Spain's animal rights bill targets zoos and pet shops but not bullfighting

MADRID, Feb 18 (Reuters) - Spain plans to ban the sale of pets in shops, convert zoos into wildlife recovery centres and impose prison sentences for abusers as part of its first animal-rights bill, which notably does not target bullfighting, for now.

The government said on Friday the draft law, which will face a public hearing, another reading in the cabinet and a parliamentary vote, would also prohibit wild animals in circuses and the killing of pets except in cases of euthanasia by veterinary surgeons.

"We are beginning to close the gap between the common sense that seeks to protect the creatures that live with us and the law," Social Rights Minister Ione Belarra said, adding that Spaniards were becoming more sensitive towards the rights of animals every day.

Under the proposed legislation, a pet owner whose animal requires treatment for abuse would face 18 months in jail and 24 months if it dies.

Shops will no longer be able to market or display pets, which will only be sold through approved breeders, while zoos and dolphinariums will be converted into centres for the recovery of native species.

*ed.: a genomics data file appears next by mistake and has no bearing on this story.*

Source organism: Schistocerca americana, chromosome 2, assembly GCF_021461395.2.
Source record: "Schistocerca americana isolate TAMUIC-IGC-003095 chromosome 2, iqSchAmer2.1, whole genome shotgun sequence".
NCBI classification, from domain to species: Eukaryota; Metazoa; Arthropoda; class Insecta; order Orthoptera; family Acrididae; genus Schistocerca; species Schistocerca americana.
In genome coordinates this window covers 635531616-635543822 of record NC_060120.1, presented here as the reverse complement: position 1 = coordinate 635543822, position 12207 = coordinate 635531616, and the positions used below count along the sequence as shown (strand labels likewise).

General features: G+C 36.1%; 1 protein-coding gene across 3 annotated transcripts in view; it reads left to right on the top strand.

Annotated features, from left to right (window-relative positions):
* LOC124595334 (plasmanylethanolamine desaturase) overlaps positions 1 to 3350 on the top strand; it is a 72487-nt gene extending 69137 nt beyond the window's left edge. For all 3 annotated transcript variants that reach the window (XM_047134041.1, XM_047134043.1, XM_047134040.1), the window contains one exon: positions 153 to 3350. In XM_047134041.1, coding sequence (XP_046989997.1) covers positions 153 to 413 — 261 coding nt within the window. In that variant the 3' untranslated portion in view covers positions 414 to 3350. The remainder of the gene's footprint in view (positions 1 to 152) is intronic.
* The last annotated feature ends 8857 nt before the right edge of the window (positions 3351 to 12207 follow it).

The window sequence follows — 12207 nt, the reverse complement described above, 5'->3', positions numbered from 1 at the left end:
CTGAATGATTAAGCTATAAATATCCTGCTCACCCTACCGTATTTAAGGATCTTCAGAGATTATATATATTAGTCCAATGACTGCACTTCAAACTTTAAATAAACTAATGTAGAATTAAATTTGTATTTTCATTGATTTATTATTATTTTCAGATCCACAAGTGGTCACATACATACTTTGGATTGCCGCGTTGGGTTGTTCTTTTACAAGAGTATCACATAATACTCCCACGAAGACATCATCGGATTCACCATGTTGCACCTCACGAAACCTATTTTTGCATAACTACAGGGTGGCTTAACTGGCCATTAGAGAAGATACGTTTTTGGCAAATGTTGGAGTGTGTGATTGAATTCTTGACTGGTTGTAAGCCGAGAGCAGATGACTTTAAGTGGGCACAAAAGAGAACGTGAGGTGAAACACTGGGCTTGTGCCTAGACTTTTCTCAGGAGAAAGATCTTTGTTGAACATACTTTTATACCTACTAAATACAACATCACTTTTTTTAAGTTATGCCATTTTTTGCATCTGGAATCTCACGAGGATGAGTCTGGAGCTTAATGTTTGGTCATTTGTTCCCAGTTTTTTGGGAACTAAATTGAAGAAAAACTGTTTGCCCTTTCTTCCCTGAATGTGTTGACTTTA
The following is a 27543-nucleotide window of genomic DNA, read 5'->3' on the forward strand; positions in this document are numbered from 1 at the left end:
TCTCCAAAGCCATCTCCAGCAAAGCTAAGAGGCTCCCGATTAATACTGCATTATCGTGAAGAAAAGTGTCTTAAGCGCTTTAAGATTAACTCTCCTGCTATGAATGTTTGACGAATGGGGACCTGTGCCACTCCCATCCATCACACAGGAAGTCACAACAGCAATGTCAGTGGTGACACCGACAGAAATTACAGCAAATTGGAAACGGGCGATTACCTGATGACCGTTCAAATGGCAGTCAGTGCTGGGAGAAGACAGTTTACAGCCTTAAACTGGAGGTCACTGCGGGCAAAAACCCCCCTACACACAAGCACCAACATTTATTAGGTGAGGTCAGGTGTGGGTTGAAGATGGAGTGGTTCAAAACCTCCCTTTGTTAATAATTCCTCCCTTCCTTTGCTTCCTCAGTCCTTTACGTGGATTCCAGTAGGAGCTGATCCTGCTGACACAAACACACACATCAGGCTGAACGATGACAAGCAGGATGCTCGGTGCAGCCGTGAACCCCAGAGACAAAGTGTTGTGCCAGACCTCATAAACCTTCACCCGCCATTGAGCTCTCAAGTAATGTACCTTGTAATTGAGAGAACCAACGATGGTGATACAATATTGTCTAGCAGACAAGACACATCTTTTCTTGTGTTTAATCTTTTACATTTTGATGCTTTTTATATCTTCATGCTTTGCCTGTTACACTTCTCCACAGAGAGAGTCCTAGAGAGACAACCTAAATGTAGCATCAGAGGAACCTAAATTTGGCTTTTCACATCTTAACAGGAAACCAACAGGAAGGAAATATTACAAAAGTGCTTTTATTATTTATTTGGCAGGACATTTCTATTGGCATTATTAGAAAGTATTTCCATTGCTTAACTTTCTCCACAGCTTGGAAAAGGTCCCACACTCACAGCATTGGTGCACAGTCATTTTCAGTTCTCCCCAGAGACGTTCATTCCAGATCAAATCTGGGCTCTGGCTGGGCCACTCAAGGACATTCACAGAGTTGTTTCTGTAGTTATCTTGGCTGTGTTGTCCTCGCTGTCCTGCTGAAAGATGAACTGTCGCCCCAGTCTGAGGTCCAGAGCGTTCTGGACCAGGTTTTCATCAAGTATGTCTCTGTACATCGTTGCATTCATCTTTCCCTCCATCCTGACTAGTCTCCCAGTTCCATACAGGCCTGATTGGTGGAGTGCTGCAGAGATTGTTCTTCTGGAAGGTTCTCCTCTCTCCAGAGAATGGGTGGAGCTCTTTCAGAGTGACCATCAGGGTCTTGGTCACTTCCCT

"(That way) children can learn about our local wildlife while growing up with the values of animal protection," Belarra said.

As a first step, zoos will be barred from buying or breeding non-native species.

When their existing exotic animals die they should be replaced with native species unless the establishment has a captive-breeding agreement in place to reintroduce animals to the wild.

The Association of Iberian Zoos, which covers 48 of the biggest zoos and aquariums in Spain and Portugal, said he regretted that government officials did not consult the zoos while drafting the bill.

"Zoos play an important role in the conservation of biodiversity, many animals like the condor of California would have disappeared without the zoos," said Javier Almunia, the association president, said.

The reform does not include bullfighting, and the government said that traditional cornerstone of Spanish culture should be addressed separately.

"We believed that, unfortunately, this country needs a wider debate (on bullfighting) and this law was urgent and necessary for all these pets and wild animals in captivity," government animal rights head Sergio Torres told Reuters.

"This does not mean that we will not do it in the future," he said.

Reporting by Emma Pinedo, Belen Carreño and Inti Landauro; Editing by Nathan Allen and Alison Williams

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